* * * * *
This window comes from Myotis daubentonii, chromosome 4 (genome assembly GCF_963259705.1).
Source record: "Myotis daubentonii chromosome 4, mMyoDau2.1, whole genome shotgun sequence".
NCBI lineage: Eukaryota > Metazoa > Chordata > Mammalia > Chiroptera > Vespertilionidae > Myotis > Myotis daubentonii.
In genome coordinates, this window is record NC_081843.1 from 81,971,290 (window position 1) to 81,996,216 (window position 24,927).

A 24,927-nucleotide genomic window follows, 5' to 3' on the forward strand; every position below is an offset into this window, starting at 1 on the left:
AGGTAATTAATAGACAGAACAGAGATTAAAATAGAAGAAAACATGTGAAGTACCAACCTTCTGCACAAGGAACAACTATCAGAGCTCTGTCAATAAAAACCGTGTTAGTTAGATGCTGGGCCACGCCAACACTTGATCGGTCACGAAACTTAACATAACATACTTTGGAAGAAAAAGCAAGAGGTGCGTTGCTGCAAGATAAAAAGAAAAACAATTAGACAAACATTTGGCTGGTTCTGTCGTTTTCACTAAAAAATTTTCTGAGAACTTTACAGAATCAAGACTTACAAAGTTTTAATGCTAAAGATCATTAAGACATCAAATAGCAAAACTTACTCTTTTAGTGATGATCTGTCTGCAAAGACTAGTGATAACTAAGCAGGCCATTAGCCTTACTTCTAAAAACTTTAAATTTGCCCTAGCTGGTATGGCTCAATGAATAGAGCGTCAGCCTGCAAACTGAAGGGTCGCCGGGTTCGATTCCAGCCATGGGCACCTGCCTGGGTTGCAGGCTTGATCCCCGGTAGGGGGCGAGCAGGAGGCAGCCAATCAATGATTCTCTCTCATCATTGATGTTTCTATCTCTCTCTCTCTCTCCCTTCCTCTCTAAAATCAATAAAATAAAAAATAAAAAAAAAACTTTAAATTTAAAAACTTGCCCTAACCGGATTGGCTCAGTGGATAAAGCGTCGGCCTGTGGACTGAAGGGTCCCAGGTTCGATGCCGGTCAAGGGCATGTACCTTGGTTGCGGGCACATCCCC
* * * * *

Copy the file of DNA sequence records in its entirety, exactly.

This window comes from Myotis daubentonii, chromosome 4 (genome assembly GCF_963259705.1).
Source record: "Myotis daubentonii chromosome 4, mMyoDau2.1, whole genome shotgun sequence".
NCBI lineage: Eukaryota > Metazoa > Chordata > Mammalia > Chiroptera > Vespertilionidae > Myotis > Myotis daubentonii.
In genome coordinates, this window is record NC_081843.1 from 81,971,290 (window position 1) to 81,996,216 (window position 24,927).

A 24,927-nucleotide genomic window follows, 5' to 3' on the forward strand; every position below is an offset into this window, starting at 1 on the left:
AGGTAATTAATAGACAGAACAGAGATTAAAATAGAAGAAAACATGTGAAGTACCAACCTTCTGCACAAGGAACAACTATCAGAGCTCTGTCAATAAAAACCGTGTTAGTTAGATGCTGGGCCACGCCAACACTTGATCGGTCACGAAACTTAACATAACATACTTTGGAAGAAAAAGCAAGAGGTGCGTTGCTGCAAGATAAAAAGAAAAACAATTAGACAAACATTTGGCTGGTTCTGTCGTTTTCACTAAAAAATTTTCTGAGAACTTTACAGAATCAAGACTTACAAAGTTTTAATGCTAAAGATCATTAAGACATCAAATAGCAAAACTTACTCTTTTAGTGATGATCTGTCTGCAAAGACTAGTGATAACTAAGCAGGCCATTAGCCTTACTTCTAAAAACTTTAAATTTGCCCTAGCTGGTATGGCTCAATGAATAGAGCGTCAGCCTGCAAACTGAAGGGTCGCCGGGTTCGATTCCAGCCATGGGCACCTGCCTGGGTTGCAGGCTTGATCCCCGGTAGGGGGCGAGCAGGAGGCAGCCAATCAATGATTCTCTCTCATCATTGATGTTTCTATCTCTCTCTCTCTCTCCCTTCCTCTCTAAAATCAATAAAATAAAAAATAAAAAAAAAACTTTAAATTTAAAAACTTGCCCTAACCGGATTGGCTCAGTGGATAAAGCGTCGGCCTGTGGACTGAAGGGTCCCAGGTTCGATGCCGGTCAAGGGCATGTACCTTGGTTGCGGGCACATCCCC